Lavinia Warren

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Lavinia Warren
Lavinia Warren - Brady-Handy.jpg
Born
Mercy Lavinia Warren Bump

(1842-10-16)October 16, 1842
DiedNovember 25, 1919(1919-11-25) (aged 77)
Resting placeMountain Grove Cemetery, Bridgeport, Connecticut
41°10′19″N 73°13′29″W / 41.17189°N 73.22465°W / 41.17189; -73.22465
NationalityAmerican
Known forCircus performer
Height81 centm (32 in)
Weight13 kg (29 lb)
Spouse(s)Charles Sherwood Stratton (1863 - 1883, his death)
Count Primo Magri (1885 - 1919, her death)

Mercy Lavinia Warren Stratton (née Bump, October 31, 1842 – November 25, 1919) was an American proportionate dwarf, who was a circus performer and the wife of General Tom Thumb. She was known for her appearance in one silent film, The Lilliputians Courtship (1915).

Early life[edit]

Warren was born at Middleborough, Massachusetts, as Mercy Lavinia Warren Bump, a descendant of a French Catholic family named Bonpasse, of Governor Thomas Mayhew, and five Mayflower passengers: John Billington, Francis Cooke, Edward Doty, Stephen Hopkins, and Richard Warren—New England families which intermarried many times over.

Lavinia and her younger sister Huldah Pierce Warren Bump had a form of proportionate dwarfism (considered to be desirable by sideshows and "museums" of that era owing to its perfectly miniaturized characteristics, with the same proportions as common larger people) caused by a pituitary disorder which seemingly occurs when close relatives (cousins) descended of identically replicating DNA (twins) produce offspring.

Lavinia's parents were 4th cousins, the mother being a 2nd-great-grandchild of married cousins, descended of a twin. The maternal 2nd-great-grandfather of Lavinia's father James Sullivan Bump, Medad Tupper born 1677, was a son of Thomas Tupper and Martha Mayhew. The paternal 2nd-great-grandfather of Lavinia's mother Huldah Pierce Warren, Ichabod Tupper born 1673 who married his cousin Mary Tupper born 1685, was a son of Thomas Tupper and Martha Mayhew. Thomas Tupper was born 16 January 1638 as a twin of Henry Tupper in Sandwich, Barnstable, Massachusetts.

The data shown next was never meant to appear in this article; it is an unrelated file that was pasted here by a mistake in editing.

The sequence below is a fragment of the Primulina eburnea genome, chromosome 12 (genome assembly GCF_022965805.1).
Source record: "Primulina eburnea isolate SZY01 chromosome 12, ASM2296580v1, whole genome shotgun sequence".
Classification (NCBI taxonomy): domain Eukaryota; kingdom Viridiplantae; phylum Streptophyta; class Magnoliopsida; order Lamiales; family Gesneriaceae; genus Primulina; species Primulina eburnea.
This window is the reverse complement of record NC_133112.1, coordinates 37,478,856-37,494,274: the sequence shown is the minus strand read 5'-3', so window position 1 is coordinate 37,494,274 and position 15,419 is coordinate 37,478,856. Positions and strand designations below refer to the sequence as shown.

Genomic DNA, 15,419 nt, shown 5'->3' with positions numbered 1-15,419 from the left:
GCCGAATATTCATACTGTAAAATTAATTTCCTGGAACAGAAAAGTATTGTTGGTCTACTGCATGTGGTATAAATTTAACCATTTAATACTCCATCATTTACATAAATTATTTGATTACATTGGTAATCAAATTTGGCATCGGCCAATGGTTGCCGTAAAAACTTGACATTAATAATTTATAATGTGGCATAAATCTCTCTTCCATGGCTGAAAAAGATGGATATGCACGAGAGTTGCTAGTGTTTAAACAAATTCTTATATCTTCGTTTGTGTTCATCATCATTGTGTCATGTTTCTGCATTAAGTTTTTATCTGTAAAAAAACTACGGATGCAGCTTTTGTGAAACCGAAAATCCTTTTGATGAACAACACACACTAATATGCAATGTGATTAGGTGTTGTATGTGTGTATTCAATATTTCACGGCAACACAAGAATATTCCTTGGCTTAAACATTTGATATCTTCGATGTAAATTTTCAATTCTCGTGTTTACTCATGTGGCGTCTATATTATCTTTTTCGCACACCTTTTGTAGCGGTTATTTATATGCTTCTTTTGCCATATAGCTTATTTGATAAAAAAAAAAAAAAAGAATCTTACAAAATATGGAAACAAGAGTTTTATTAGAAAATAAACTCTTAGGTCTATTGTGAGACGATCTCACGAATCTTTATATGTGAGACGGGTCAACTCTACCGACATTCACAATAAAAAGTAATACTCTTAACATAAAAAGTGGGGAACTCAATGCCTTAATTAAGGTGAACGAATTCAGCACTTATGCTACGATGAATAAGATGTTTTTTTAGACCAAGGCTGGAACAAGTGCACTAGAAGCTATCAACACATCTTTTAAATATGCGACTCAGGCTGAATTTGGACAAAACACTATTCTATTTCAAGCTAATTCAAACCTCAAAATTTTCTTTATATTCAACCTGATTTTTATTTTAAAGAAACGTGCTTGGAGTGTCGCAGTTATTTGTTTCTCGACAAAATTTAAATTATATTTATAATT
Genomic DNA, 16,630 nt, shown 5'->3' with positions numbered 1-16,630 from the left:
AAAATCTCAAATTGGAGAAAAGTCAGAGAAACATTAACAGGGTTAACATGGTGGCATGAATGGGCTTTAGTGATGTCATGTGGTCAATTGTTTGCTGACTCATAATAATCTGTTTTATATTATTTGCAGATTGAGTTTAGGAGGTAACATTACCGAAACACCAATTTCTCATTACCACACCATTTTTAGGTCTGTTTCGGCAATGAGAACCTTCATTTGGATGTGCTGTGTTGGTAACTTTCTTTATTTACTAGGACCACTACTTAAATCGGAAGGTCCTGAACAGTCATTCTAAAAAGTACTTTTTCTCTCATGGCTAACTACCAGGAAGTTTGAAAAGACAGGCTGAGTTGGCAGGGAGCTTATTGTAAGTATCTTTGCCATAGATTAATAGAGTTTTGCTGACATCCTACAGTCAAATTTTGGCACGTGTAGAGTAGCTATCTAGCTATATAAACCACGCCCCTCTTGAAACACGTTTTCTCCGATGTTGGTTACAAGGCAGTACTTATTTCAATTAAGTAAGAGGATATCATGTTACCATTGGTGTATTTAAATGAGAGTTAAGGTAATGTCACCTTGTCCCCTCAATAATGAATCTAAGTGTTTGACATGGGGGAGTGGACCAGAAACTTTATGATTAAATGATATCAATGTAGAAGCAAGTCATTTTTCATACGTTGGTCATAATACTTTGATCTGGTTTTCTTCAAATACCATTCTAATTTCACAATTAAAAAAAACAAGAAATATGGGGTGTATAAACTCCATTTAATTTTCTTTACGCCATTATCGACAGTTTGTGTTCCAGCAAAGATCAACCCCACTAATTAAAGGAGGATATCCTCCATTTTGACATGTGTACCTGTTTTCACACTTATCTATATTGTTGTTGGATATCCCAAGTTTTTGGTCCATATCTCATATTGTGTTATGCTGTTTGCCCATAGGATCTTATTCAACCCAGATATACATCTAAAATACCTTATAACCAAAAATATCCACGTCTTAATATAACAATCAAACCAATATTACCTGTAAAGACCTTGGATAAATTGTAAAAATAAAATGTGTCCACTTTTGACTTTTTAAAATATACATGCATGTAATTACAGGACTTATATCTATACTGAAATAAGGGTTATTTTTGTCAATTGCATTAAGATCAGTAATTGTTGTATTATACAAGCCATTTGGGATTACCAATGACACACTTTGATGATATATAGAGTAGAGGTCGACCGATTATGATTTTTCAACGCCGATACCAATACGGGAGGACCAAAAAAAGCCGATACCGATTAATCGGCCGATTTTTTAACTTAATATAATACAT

Lavinia's family was a long-established and well-respected New England family. Her childhood was entirely normal for the time.

Performing career[edit]

After a successful career as a well-respected school teacher, which began at the age of 16, Lavinia went to work as a miniature dancing chanteuse upon a Mississippi showboat owned by a cousin. She enjoyed performing, learned of Tom Thumb's success, alongside the rest of the nation, and pursued a performing career as an adult. Under the management of showman P. T. Barnum, she changed her name from Mercy Lavinia Bumpus to Lavinia Warren, the stage name she had previously used while performing on the Mississippi River.

In February 1872 she visited England with her husband, sister and Commodore Nutt. They were photographed in Stonehouse, Plymouth, and all four signed the photograph.[1]

Personal life[edit]

Wedding photo, from left to right: George Washington Morrison Nutt, Charles Sherwood Stratton, Lavinia Warren Stratton, Minnie Warren